A little less than ten years ago, I read Jack Kerouac’s On the Road: The Unwritten Scroll. His writing style was a whirlwind — a vivid torrent of sights, sounds, and smells mixed with a heavy dose of drunkenness and human weakness.  At the time, I was pretty much a drunk myself, fresh out of the Marine Corps, literally on the road in Europe, and hadn’t been in a state of sanctifying grace since I had willfully left the Church in my late teens.  Yet even in a state far from God, I thought Jack Kerouac’s book ended with a horrible hollowness — with Jack on the way to yet another party, staring out the back of his taxi at the remains of his once vibrant friend who stood as a waif: empty, dark and without hope.  It always seemed to me to be a rather bitter ending to such a rambunctious and rollicking tale; yet, as with the prodigal son, a true tale of man without God.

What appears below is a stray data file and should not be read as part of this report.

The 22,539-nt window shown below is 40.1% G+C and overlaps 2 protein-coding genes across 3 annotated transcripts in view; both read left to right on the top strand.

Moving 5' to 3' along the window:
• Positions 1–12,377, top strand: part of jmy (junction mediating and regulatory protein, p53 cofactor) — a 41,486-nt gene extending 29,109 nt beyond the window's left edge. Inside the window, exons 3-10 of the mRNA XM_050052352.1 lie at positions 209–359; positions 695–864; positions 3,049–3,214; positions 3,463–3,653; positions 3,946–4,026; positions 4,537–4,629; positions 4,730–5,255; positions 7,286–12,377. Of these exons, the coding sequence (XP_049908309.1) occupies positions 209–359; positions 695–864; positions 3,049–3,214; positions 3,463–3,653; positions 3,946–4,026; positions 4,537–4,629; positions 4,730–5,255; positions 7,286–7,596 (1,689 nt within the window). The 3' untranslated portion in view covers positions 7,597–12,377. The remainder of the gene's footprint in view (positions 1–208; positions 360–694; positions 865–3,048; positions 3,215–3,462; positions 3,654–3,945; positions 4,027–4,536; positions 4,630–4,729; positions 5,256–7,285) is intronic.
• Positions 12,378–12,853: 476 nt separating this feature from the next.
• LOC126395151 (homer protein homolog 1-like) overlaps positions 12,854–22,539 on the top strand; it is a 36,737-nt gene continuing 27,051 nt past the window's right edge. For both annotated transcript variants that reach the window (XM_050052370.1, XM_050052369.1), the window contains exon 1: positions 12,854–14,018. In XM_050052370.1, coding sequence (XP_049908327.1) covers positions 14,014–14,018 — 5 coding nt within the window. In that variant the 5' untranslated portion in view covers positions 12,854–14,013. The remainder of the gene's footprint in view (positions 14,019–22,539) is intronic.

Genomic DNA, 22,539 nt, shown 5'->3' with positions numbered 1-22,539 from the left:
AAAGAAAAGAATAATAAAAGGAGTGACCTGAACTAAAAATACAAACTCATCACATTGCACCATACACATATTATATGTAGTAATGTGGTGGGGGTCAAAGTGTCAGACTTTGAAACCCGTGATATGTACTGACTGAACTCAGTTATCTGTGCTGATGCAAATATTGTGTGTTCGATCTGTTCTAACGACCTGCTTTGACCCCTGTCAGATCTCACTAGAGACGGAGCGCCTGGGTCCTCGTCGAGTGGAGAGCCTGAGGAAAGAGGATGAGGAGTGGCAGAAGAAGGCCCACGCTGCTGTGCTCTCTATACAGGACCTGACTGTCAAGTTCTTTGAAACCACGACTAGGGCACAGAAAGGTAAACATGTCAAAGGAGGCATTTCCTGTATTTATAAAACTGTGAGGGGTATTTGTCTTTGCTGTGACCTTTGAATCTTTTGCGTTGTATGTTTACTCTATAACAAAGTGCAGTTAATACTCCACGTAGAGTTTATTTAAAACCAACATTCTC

So, recently, when I picked up Drunks and Monks by John Carmichael, I immediately was swept away by his story.  Not only was his story interesting, but his style reminded me of Jack Kerouac’s — vivid and vibrant, rapid and almost uncontrolled, and utterly enthralling to read.  The stark difference, however, is where Jack Kerouac’s book ends — with a hopeless waif of a man left in the dim and dusty streets redolent of humanity’s fallen nature —the story of Drunks and Monks begins.

John Carmichael’s tale is a lived journey from darkness to light – a journey that many of us can relate to in general, if not in specifics.  A man, not unlike St. Augustine, who searched for fulfillment in everything but God and who’s heart could not rest until it rested in the Love of Our Eternal Lord.  A man standing in the pouring rain who found the safety and warmth of the only Ark of Salvation – the One, Holy, Catholic, and Apostolic Church – and was thereby freed from the chains of sin and addiction through God’s Mercy poured forth in the Sacrament of Reconciliation.

His tale is a powerful and much needed one for a culture which has lost its sense of sin.  It is a skillfully written book — easy and enjoyable, yet with profound depth.  Drunks and Monks speaks the Truth of Jesus Christ to a culture that only listens to personal experience. I highly recommend reading it today and sharing it with your friends, family, and acquaintances.  Get your copy today!